(2) Pre-event survey: As a kick-off to start to the event and warm-up step, we shared a link to a two-part survey on the overarching topic of the event: cross-cutting concerns of D&AI and Sustainable Development Goals, based on the DSM design, for the SDG 4 and SDG 13 indicators. The survey was accessible two days before the event, along with an introductory video and material to inform the participants about the envisioned Thinkathon program and platforms.
(3) Thinkathon:
(a) Event: We started by introducing the event concept and procedure, as well as a short talk on the "digitainable" project. After that, we divided the participants randomly into two groups and guided them into two breakout rooms. Two moderators facilitated each of the event sessions with the context designed for the interaction among participants focusing on SDG 4 and SDG 13. Working groups shared insights and exchanged information on the deliberated-upon topics by commenting, texting, and interacting via audio.
(b) Expert panel: As the concluding stage of the event, our guest experts conducted a roundtable/panel remotely. The panel started with a short introduction by the moderators and continued with experts’ introductory opinions on the focused-upon topics. The main discussions and highlights of the working groups were reflected upon and concluded in the webinar. The webinar had a wide range of functionality, including reminder/invitation emails, a short introduction of the panelists, transcription and reporting of the context, and engaging platforms for questions and idea exchanges. The scientific framework and outcome of the Thinkathon event are described in the next parts of the article.
(4) Post-event survey: Right after the event ended, a link to the second survey was shared with participants as a short feedback questionnaire. We gave participants a few days to respond to the feedback survey questionnaire. The result of the survey contributed to the formation of the feedback session.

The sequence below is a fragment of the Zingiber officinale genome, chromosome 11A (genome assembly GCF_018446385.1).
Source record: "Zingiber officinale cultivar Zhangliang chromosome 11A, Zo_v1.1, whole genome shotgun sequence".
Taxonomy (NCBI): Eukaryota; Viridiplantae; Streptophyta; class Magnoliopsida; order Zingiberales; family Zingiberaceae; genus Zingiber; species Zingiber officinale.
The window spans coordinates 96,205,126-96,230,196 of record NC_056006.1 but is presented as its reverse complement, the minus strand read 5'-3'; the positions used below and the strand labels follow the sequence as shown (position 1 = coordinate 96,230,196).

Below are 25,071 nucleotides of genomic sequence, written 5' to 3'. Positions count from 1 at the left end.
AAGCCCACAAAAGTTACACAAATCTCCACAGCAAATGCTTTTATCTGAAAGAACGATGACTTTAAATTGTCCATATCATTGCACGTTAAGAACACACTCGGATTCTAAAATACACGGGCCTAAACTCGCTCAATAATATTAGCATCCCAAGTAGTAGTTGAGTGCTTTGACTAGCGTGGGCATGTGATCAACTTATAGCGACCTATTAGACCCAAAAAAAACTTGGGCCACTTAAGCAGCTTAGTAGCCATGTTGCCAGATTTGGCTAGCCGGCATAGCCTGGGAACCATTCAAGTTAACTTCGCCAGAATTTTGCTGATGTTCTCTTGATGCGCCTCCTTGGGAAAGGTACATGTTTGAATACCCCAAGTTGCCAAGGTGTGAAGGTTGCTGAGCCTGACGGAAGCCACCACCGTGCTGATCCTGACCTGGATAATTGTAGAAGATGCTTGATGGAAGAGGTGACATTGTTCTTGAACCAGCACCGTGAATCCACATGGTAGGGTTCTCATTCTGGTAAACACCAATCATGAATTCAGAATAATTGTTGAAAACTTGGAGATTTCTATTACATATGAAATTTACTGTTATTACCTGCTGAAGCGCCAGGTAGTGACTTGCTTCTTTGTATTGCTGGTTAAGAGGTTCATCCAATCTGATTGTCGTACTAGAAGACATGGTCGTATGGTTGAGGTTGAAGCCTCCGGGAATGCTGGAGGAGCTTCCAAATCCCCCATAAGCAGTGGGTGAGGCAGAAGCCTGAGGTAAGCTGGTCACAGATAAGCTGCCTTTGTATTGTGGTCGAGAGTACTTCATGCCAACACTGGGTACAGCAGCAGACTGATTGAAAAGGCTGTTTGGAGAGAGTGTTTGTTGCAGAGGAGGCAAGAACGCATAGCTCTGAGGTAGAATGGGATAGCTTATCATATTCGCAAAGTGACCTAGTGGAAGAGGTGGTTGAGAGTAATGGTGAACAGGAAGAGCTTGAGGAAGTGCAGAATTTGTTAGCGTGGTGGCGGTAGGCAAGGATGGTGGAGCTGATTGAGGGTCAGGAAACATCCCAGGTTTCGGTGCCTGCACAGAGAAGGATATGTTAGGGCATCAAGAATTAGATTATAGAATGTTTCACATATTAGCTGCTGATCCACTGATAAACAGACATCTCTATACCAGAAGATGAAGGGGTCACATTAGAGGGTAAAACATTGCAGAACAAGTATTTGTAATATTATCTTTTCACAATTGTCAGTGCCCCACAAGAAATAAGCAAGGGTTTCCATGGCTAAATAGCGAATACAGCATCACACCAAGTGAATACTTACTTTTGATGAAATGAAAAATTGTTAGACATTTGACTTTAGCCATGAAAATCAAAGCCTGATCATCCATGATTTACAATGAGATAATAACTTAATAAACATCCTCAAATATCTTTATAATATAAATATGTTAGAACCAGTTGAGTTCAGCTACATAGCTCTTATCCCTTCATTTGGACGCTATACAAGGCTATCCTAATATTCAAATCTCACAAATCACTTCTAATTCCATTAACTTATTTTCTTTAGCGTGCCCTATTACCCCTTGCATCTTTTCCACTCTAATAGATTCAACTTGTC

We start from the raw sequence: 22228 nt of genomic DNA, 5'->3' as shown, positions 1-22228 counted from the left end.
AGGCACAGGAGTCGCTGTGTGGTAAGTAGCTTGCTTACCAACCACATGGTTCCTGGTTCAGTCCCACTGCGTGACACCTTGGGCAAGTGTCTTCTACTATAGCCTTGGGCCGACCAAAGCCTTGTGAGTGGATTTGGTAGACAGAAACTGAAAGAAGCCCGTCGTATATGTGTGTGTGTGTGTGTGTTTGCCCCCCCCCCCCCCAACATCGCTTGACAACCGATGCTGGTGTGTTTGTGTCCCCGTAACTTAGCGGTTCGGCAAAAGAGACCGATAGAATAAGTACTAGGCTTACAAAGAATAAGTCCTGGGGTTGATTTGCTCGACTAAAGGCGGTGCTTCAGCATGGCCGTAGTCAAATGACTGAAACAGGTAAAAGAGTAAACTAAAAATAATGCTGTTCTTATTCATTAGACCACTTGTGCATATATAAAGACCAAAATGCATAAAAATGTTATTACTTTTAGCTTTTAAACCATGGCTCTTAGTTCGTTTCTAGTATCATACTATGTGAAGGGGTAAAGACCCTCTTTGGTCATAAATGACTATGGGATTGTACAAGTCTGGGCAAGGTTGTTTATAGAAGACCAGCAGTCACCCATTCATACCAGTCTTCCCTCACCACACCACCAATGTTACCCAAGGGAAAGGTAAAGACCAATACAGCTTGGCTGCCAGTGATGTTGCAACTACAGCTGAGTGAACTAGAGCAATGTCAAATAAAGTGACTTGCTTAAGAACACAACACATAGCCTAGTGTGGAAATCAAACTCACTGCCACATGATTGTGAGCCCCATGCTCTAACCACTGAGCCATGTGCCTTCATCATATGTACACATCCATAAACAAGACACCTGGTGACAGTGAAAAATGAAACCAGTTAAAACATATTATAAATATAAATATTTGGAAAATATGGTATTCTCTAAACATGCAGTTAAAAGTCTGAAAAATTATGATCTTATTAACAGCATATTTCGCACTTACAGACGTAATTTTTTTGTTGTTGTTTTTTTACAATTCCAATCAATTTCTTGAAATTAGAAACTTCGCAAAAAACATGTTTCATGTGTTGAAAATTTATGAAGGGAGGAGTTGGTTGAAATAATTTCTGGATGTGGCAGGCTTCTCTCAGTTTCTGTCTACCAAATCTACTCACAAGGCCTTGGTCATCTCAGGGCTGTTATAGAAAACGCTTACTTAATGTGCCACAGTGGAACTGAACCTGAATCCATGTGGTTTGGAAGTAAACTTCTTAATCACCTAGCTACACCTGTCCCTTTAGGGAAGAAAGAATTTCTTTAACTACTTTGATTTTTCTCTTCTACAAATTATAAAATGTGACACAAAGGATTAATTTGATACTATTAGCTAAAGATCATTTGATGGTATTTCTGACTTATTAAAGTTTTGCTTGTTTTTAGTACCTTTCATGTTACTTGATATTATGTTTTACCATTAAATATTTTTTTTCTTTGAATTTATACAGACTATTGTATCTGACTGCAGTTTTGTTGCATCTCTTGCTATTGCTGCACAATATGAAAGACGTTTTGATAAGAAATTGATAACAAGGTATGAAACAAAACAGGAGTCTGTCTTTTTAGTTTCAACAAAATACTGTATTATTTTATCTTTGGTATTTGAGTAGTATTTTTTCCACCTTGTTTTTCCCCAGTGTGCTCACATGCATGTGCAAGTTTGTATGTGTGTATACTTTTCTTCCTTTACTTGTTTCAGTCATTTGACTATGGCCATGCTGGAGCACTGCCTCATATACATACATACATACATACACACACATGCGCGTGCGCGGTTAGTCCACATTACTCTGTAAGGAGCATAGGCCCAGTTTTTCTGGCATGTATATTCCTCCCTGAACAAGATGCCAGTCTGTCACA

(5) Feedback session: Very unique in its design, the feedback session took place three weeks after the Thinkathon expert event (virtually). We organized a reflection and feedback session where we interacted with the Thinkathon participants once more. In the feedback session, we presented the outcome of the scientific discussions on D&AI and sustainable development in the cases of both SDG 4 and SDG 13. Moreover, we highlighted the questions and issues which remained unresolved, restrictions that need to be addressed, and the ways forward for collaboration and networking.
(6) Outcome delivery: Further in this paper, the Thinkathon expert event results are presented. We explored some fundamental aspects of digital transformation in the area of knowledge and action for sustainable development, research, and higher education, as well as a view on collaborative community-building. We aimed to look behind the scenes of the emerging digital technologies and innovative solutions for highly complex tasks of the selected SDGs, as well as the potential risks and opportunities that may be proposed in that domain. In addition, the participants discussed some of the ethical concerns involved in the specific case-based applications of digital technologies.

Appendix C. Poll Results

Appendix C.1. SDG 13

Figure A1. SDG 13 poll results 1.
Figure A1. SDG 13 poll results 1.
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Figure A2. SDG 13 poll results 2.